October 21, 2004
FAA Administrator Marion Blakey told pilots at AOPA Expo's opening general session on Thursday to use the new Wide Area Augmentation System (WAAS) or risk losing it. It provides vertical guidance during approaches. If GA pilots are slow to equip their aircraft with WAAS-capable GPS units, funds meant for WAAS development might instead be switched to other areas of the strained FAA budget, she warned.
Watch videos of the general session: Part 1: Remarks | Part 2: Q&A [broadband connection recommended], or read the transcript.
There are now 300 runways in the country where WAAS approaches are available down to 350 feet, and 39 where approaches are available down to 250 feet: 10 of those have no ILS approaches. Both Garmin International and Chelton Flight Systems now offer WAAS-capable receivers, although Chelton uses a different system for providing vertical information.
AOPA President Phil Boyer first flew a WAAS approach October 7 using a Garmin 480 GPS receiver and sent an e-mail praising the system to Blakey, who read it as part of her speech. The WAAS system will be available for most of the continental United States and much of Alaska. The system results in a savings for the FAA because ILS equipment would not have to be installed or maintained. The FAA plans to certify 300 approaches a year at 4,500 qualified runways. Blakey said that if WAAS is to pay off, it is critical that there be a robust aviation community using it.
In other remarks, Blakey prepared the pilot community for the upcoming contract award in January 2005, allowing private industry or a government group to operate the flight service station system, excluding Alaska. There will continue to be no fees to pilots for briefings once the competition for managing the flight service stations is completed.
There are five bidders for the flight service stations: a group consisting of the FAA's own employees in partnership with Harris Corporation; Lockheed Martin; Computer Sciences Corporation; Northrop Grumman; and Raytheon. Blakey warned that the taxpayers can't afford to continue to operate the flight service stations. She said it costs the FAA $25 each time a briefer picks up a phone call. Savings from the move are expected to be $500 million over seven years, she said.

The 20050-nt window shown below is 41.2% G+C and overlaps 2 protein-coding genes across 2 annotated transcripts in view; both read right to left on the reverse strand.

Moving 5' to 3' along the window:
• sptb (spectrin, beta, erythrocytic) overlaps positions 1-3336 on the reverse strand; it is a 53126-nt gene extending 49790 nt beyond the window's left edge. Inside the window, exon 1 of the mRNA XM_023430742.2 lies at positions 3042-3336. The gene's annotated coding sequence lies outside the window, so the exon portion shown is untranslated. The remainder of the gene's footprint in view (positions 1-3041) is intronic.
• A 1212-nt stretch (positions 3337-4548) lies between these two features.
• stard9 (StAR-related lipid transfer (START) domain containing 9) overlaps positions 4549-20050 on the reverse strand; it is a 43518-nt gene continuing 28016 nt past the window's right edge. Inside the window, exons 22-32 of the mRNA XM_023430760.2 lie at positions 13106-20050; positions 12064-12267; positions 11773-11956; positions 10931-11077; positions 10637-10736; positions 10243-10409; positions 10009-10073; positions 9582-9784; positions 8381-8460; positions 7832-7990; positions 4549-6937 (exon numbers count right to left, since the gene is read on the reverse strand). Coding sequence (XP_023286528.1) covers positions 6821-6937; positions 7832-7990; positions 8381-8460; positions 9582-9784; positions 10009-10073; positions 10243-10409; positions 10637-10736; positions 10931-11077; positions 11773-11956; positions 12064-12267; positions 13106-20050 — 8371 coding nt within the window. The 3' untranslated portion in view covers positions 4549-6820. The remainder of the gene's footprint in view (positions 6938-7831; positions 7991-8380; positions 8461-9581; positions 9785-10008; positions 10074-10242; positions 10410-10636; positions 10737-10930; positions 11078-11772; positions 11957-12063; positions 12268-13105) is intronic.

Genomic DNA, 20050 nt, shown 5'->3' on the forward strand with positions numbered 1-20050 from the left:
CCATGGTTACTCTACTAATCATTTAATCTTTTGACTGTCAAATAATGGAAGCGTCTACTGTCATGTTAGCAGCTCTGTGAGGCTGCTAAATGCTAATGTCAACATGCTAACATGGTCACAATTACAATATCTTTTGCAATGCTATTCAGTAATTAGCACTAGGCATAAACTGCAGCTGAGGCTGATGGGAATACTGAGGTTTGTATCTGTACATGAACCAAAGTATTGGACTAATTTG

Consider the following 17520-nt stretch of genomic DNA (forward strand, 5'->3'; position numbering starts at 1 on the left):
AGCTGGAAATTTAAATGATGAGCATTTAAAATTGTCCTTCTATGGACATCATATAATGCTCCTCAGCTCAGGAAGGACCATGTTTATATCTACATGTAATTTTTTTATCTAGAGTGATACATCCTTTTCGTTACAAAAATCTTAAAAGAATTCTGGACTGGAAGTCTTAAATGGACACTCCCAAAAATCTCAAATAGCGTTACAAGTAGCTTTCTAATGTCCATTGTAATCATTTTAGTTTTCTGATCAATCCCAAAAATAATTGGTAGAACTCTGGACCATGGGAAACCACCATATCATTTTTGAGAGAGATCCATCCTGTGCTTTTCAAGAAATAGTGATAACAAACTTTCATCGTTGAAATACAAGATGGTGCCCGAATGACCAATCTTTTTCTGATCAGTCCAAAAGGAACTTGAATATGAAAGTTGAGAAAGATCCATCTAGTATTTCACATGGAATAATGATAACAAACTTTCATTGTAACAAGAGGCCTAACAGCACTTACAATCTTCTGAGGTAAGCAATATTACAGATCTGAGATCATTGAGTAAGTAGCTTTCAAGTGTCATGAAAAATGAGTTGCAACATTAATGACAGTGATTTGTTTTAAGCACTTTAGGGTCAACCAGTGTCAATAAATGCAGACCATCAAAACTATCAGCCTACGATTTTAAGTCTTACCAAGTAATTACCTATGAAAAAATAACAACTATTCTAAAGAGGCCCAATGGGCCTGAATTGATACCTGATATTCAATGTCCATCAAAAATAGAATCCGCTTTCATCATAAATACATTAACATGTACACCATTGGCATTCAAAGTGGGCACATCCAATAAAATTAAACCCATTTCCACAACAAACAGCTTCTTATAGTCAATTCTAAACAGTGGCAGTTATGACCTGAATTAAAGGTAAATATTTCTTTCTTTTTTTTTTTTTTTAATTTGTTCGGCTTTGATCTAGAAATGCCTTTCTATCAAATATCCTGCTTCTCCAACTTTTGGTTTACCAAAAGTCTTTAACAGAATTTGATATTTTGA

Blakey also reiterated her opposition to user fees for providing air traffic services to pilots.
Runway incursions continue to be a high priority for the FAA. Blakey praised efforts by the AOPA Air Safety Foundation and its online interactive runway safety course for helping reduce accidents. However, all of the 14 more serious incidents this year were caused by GA pilots, she said. Despite the concerns, she said U.S. runways are "...a very safe place to be."
October 21, 2004
As the cold weather chills AOPA’s Headquarters in Frederick, many of us are inside generating new resources for flying clubs.
In my house, every Friday night is “Movie Night.” While the movies are rarely educational (I don’t think I learned anything from the Lego Movie), we look forward to the weekly opportunity to spend time together. Why not use the same concept for your Flying Club (with the addition of education, of course)?
AOPA Flying Club Manager Kelby Ferwerda posted the following on the AOPA Flying Club Facebook Page: “Recently I’ve talked with quite a few Flying Clubs about maintaining social activity through the cold winter months. Some clubs host Holliday Parties, others have Potluck Movie Nights. What does your club do to keep members involved during the chilly months?”
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